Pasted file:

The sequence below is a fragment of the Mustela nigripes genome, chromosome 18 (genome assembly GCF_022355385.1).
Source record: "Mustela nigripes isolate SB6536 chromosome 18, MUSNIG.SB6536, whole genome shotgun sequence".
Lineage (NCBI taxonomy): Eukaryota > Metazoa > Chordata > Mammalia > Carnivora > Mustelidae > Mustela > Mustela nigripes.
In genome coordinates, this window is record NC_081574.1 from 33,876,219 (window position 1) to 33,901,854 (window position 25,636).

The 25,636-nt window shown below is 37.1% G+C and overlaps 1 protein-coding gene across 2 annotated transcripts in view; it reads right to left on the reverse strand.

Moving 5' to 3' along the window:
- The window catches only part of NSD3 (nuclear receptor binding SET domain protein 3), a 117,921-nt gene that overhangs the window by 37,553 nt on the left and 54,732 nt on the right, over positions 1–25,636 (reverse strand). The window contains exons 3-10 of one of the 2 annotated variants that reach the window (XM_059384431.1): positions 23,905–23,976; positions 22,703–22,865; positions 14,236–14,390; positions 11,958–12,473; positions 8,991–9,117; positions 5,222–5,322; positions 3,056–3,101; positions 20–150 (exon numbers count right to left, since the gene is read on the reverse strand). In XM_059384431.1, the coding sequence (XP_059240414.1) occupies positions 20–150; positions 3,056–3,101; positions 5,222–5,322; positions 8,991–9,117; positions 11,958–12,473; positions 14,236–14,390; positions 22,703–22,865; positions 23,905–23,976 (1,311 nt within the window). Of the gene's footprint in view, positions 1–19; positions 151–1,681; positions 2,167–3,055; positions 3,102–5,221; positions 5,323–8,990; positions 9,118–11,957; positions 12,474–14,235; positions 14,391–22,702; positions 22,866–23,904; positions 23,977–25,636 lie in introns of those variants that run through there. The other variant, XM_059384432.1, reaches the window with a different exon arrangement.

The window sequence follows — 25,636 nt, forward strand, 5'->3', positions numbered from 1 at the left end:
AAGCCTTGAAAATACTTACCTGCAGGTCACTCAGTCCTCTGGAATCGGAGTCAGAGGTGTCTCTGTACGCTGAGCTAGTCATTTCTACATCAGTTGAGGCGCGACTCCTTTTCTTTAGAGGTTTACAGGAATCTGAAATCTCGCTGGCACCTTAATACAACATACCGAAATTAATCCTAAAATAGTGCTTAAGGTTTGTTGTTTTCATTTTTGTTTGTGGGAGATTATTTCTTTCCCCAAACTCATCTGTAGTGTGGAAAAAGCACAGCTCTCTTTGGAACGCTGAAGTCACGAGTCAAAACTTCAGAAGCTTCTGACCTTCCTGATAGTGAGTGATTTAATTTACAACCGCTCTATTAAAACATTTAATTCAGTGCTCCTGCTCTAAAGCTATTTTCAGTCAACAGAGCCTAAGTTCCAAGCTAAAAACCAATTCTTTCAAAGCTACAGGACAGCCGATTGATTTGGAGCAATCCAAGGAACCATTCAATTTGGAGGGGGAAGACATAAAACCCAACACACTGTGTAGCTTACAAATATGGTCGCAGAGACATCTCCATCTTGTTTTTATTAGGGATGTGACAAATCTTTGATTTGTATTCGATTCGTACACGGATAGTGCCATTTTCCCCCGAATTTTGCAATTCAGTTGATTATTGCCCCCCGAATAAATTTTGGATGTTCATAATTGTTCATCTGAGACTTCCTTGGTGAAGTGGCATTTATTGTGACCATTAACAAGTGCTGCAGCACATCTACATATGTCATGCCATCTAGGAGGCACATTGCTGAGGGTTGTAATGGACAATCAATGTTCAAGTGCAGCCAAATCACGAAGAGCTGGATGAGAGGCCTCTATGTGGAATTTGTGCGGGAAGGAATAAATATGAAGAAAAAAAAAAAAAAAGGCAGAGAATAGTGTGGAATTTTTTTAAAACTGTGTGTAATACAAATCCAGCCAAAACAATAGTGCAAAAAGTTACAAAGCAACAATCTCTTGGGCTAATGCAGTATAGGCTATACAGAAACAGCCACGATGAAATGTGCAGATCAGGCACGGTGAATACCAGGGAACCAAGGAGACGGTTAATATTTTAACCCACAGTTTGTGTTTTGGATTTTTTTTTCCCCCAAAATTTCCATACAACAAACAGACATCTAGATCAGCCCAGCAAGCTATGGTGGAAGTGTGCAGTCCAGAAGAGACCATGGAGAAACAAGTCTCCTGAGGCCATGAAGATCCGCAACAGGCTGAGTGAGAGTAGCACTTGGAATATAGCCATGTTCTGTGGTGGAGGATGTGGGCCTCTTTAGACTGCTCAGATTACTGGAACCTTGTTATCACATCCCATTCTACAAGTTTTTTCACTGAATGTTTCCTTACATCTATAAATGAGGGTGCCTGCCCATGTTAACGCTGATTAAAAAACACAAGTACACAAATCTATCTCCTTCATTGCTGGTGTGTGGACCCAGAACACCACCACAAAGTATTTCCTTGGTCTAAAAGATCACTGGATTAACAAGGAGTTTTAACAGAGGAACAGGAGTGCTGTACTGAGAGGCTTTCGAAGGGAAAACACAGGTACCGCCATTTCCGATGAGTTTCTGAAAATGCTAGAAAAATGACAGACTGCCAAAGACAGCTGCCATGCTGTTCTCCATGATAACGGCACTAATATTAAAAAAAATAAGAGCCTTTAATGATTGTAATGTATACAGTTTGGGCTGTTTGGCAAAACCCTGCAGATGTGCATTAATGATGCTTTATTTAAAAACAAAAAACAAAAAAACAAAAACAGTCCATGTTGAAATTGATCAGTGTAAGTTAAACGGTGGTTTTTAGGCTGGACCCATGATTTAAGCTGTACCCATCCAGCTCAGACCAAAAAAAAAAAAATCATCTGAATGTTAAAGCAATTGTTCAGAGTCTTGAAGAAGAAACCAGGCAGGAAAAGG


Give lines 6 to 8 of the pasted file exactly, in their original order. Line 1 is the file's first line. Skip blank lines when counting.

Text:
Moving 5' to 3' along the window:
- The window catches only part of NSD3 (nuclear receptor binding SET domain protein 3), a 117,921-nt gene that overhangs the window by 37,553 nt on the left and 54,732 nt on the right, over positions 1–25,636 (reverse strand). The window contains exons 3-10 of one of the 2 annotated variants that reach the window (XM_059384431.1): positions 23,905–23,976; positions 22,703–22,865; positions 14,236–14,390; positions 11,958–12,473; positions 8,991–9,117; positions 5,222–5,322; positions 3,056–3,101; positions 20–150 (exon numbers count right to left, since the gene is read on the reverse strand). In XM_059384431.1, the coding sequence (XP_059240414.1) occupies positions 20–150; positions 3,056–3,101; positions 5,222–5,322; positions 8,991–9,117; positions 11,958–12,473; positions 14,236–14,390; positions 22,703–22,865; positions 23,905–23,976 (1,311 nt within the window). Of the gene's footprint in view, positions 1–19; positions 151–1,681; positions 2,167–3,055; positions 3,102–5,221; positions 5,323–8,990; positions 9,118–11,957; positions 12,474–14,235; positions 14,391–22,702; positions 22,866–23,904; positions 23,977–25,636 lie in introns of those variants that run through there. The other variant, XM_059384432.1, reaches the window with a different exon arrangement.

The window sequence follows — 25,636 nt, forward strand, 5'->3', positions numbered from 1 at the left end: